Distribution Agreements in India

Practical Guide

Change country

How are distribution agreements regulated in India?

Distribution agreements are not governed by any special legislation but primarily rely on written contracts and the general principles of contract law.

Other applicable laws governing the following may additionally apply:

  • sale of goods – warranties, transfer of risk, and ownership of goods;
  • consumer protection – the quality of/defects in goods, safeguard against unfair trade practices, deficiency in services;
  • competition/anti-trust – impact on competition or creation of barriers to entry for new players;
  • tax laws – goods and services taxes, customs duty for imports, double taxation avoidance schemes;
  • intellectual property – where handling of trademark or packaging is contemplated;
  • foreign exchange laws – for import of goods into India, remittance of payments outside India; and
  • product-specific laws, if any.

Additionally, if a foreign supplier/manufacturer were to establish its own entity in India to import and distribute its products, such investment would be governed by the foreign investment policy of the Government of India.

How to appoint a distributor in India?

Distribution Agreements should preferably be in writing and requisite stamp duty is to be paid on such agreements.

Key clauses of a distribution agreement will be:

  • the duration of the appointment;
  • the distributor’s authorised territory or customers;
  • the scope of exclusivity (if any);
  • terms and conditions of product/services (prices, ordering procedures, payment, shipping terms, inspection etc.);
  • minimum performance obligations (if any);
  • use of supplier’s intellectual property;
  • termination and subsequent rights and obligations;
  • governing law and dispute resolution.

Exclusive distribution in India

Exclusive distributorship is when a distributor is the sole distributor of a supplier’s products/services in a specified territory or to identified customers. Such exclusivity should not adversely impact market competition. Parties may also agree that a distributor shall not directly or indirectly supply competing products or supply to customers in regions outside the agreed territory.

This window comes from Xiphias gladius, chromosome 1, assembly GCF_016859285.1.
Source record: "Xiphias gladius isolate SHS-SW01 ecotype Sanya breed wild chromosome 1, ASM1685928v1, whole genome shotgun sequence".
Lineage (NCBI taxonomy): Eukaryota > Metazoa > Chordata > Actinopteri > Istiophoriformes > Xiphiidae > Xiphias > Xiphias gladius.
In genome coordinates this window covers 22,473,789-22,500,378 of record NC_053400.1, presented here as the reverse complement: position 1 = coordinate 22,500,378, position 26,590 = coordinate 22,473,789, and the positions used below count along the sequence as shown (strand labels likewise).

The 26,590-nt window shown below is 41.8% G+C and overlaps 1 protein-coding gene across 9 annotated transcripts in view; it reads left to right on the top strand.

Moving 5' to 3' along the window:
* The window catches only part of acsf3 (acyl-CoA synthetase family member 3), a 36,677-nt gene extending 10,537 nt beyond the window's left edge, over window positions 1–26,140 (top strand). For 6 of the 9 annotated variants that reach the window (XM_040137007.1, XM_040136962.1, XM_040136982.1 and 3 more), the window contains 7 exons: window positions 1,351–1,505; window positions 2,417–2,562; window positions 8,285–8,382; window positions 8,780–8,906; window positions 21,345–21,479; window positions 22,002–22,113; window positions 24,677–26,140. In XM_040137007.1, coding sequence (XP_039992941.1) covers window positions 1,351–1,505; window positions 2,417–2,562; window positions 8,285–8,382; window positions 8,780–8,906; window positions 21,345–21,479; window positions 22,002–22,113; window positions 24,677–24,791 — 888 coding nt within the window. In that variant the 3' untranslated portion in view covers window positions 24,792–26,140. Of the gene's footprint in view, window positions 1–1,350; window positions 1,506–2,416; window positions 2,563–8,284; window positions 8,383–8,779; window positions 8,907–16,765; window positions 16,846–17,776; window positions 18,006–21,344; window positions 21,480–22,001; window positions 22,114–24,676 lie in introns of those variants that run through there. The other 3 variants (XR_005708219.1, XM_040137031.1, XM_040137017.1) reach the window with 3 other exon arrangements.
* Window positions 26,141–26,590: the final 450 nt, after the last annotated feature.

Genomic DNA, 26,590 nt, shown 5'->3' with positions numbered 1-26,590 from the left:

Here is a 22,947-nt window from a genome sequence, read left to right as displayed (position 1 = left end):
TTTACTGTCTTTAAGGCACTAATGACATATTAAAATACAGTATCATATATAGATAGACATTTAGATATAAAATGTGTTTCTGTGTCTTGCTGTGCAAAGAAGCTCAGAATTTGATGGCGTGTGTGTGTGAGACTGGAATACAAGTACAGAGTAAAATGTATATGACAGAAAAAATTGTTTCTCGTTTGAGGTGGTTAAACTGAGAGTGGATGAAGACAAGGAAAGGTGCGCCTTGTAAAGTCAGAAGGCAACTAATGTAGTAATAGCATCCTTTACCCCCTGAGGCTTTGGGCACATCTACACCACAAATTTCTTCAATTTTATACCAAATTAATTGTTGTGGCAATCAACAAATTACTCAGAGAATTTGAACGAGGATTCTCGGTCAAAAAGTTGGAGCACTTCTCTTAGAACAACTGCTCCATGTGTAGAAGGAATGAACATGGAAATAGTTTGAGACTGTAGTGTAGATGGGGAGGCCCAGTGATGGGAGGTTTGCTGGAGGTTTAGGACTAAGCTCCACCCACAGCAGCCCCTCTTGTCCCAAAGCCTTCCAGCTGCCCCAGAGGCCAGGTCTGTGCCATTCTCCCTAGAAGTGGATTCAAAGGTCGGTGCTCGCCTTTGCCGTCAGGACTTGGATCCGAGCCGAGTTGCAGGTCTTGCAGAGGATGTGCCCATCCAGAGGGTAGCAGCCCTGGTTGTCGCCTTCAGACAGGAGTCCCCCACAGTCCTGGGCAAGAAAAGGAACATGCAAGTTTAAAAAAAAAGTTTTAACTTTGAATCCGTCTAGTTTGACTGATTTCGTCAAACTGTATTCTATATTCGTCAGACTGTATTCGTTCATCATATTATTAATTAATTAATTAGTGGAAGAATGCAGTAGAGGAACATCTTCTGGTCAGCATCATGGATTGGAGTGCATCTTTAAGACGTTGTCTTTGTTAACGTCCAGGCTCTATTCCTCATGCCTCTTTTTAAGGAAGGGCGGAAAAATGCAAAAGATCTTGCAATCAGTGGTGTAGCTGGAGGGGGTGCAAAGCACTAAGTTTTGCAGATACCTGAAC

Likewise, the manufacturer/supplier may agree not to sell its products directly to customers in the designated territory and make all sales only through the distributor.

Minimum turnover clauses in India

Parties may commercially agree to minimum performance standards (including minimum turnover clauses, purchasing requirements, market acquisition targets etc.) in distribution agreements in India. These clauses are generally valid and enforceable in India. In practice, these minimum requisites are cushioned with an agreed standard deviation (~10-15%) in response to fluctuating demand, or parties may agree to periodically re-setting targets. Unless a distributor is given a certain level of exclusivity, they may not readily agree to a minimum performance obligation.

Distribution agreement termination in India

Parties may agree to the grounds for termination and the consequences of termination. This will be generally enforced unless deemed unreasonable or contrary to public policy.

Parties often agree to ‘termination with cause’ such as for material breach of contract, insolvency/bankruptcy, or commission of fraud/illegality; and ‘termination without cause’, subject to prior written notice.

India – Goodwill (clientele) indemnity for termination of distribution agreements